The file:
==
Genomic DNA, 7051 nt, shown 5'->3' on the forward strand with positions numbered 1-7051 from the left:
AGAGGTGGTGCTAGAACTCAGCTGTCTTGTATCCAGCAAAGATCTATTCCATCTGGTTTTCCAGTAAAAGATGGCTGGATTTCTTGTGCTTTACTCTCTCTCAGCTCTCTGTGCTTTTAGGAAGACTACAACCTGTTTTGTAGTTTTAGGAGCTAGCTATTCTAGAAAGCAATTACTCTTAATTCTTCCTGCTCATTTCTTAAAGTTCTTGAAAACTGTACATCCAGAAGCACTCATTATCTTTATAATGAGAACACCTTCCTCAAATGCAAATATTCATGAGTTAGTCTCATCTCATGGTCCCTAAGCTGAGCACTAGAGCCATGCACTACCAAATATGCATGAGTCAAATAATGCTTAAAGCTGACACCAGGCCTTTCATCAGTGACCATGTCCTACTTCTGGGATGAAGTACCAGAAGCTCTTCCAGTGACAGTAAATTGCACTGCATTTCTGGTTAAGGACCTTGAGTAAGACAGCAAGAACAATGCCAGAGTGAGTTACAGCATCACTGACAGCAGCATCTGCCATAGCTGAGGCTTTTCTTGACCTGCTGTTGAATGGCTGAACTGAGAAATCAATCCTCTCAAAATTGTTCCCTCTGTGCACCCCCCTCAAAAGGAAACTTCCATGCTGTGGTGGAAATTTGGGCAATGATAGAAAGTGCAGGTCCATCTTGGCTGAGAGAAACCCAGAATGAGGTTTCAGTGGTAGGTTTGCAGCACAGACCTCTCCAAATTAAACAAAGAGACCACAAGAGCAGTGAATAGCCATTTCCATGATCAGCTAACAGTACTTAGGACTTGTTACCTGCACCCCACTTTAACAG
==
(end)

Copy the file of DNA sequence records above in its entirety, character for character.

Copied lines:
Genomic DNA, 7051 nt, shown 5'->3' on the forward strand with positions numbered 1-7051 from the left:
AGAGGTGGTGCTAGAACTCAGCTGTCTTGTATCCAGCAAAGATCTATTCCATCTGGTTTTCCAGTAAAAGATGGCTGGATTTCTTGTGCTTTACTCTCTCTCAGCTCTCTGTGCTTTTAGGAAGACTACAACCTGTTTTGTAGTTTTAGGAGCTAGCTATTCTAGAAAGCAATTACTCTTAATTCTTCCTGCTCATTTCTTAAAGTTCTTGAAAACTGTACATCCAGAAGCACTCATTATCTTTATAATGAGAACACCTTCCTCAAATGCAAATATTCATGAGTTAGTCTCATCTCATGGTCCCTAAGCTGAGCACTAGAGCCATGCACTACCAAATATGCATGAGTCAAATAATGCTTAAAGCTGACACCAGGCCTTTCATCAGTGACCATGTCCTACTTCTGGGATGAAGTACCAGAAGCTCTTCCAGTGACAGTAAATTGCACTGCATTTCTGGTTAAGGACCTTGAGTAAGACAGCAAGAACAATGCCAGAGTGAGTTACAGCATCACTGACAGCAGCATCTGCCATAGCTGAGGCTTTTCTTGACCTGCTGTTGAATGGCTGAACTGAGAAATCAATCCTCTCAAAATTGTTCCCTCTGTGCACCCCCCTCAAAAGGAAACTTCCATGCTGTGGTGGAAATTTGGGCAATGATAGAAAGTGCAGGTCCATCTTGGCTGAGAGAAACCCAGAATGAGGTTTCAGTGGTAGGTTTGCAGCACAGACCTCTCCAAATTAAACAAAGAGACCACAAGAGCAGTGAATAGCCATTTCCATGATCAGCTAACAGTACTTAGGACTTGTTACCTGCACCCCACTTTAACAG